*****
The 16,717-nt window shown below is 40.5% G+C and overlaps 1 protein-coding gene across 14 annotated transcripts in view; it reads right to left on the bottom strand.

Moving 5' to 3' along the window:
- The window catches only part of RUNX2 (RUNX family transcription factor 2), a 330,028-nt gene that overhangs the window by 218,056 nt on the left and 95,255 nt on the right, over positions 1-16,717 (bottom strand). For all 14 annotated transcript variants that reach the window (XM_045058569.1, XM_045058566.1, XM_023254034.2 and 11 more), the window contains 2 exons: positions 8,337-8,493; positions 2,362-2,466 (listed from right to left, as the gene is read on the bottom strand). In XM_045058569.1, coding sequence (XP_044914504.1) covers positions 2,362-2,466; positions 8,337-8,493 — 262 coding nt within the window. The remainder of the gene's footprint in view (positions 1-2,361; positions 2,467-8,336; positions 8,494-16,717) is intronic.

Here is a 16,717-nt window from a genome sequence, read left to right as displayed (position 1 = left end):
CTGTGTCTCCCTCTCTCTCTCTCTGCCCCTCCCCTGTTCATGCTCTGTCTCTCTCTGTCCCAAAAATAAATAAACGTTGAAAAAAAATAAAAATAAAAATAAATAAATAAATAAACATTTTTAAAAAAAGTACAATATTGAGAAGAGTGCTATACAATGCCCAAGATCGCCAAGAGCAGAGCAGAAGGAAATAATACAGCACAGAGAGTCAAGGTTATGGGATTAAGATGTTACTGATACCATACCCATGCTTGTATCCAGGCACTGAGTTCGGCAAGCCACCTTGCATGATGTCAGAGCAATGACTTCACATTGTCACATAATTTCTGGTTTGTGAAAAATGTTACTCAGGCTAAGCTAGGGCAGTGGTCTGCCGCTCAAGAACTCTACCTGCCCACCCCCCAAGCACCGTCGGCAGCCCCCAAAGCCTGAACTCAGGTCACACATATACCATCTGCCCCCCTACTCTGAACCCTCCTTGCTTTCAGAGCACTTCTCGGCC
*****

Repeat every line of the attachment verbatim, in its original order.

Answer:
The 16,717-nt window shown below is 40.5% G+C and overlaps 1 protein-coding gene across 14 annotated transcripts in view; it reads right to left on the bottom strand.

Moving 5' to 3' along the window:
- The window catches only part of RUNX2 (RUNX family transcription factor 2), a 330,028-nt gene that overhangs the window by 218,056 nt on the left and 95,255 nt on the right, over positions 1-16,717 (bottom strand). For all 14 annotated transcript variants that reach the window (XM_045058569.1, XM_045058566.1, XM_023254034.2 and 11 more), the window contains 2 exons: positions 8,337-8,493; positions 2,362-2,466 (listed from right to left, as the gene is read on the bottom strand). In XM_045058569.1, coding sequence (XP_044914504.1) covers positions 2,362-2,466; positions 8,337-8,493 — 262 coding nt within the window. The remainder of the gene's footprint in view (positions 1-2,361; positions 2,467-8,336; positions 8,494-16,717) is intronic.

Here is a 16,717-nt window from a genome sequence, read left to right as displayed (position 1 = left end):
CTGTGTCTCCCTCTCTCTCTCTCTGCCCCTCCCCTGTTCATGCTCTGTCTCTCTCTGTCCCAAAAATAAATAAACGTTGAAAAAAAATAAAAATAAAAATAAATAAATAAATAAACATTTTTAAAAAAAGTACAATATTGAGAAGAGTGCTATACAATGCCCAAGATCGCCAAGAGCAGAGCAGAAGGAAATAATACAGCACAGAGAGTCAAGGTTATGGGATTAAGATGTTACTGATACCATACCCATGCTTGTATCCAGGCACTGAGTTCGGCAAGCCACCTTGCATGATGTCAGAGCAATGACTTCACATTGTCACATAATTTCTGGTTTGTGAAAAATGTTACTCAGGCTAAGCTAGGGCAGTGGTCTGCCGCTCAAGAACTCTACCTGCCCACCCCCCAAGCACCGTCGGCAGCCCCCAAAGCCTGAACTCAGGTCACACATATACCATCTGCCCCCCTACTCTGAACCCTCCTTGCTTTCAGAGCACTTCTCGGCC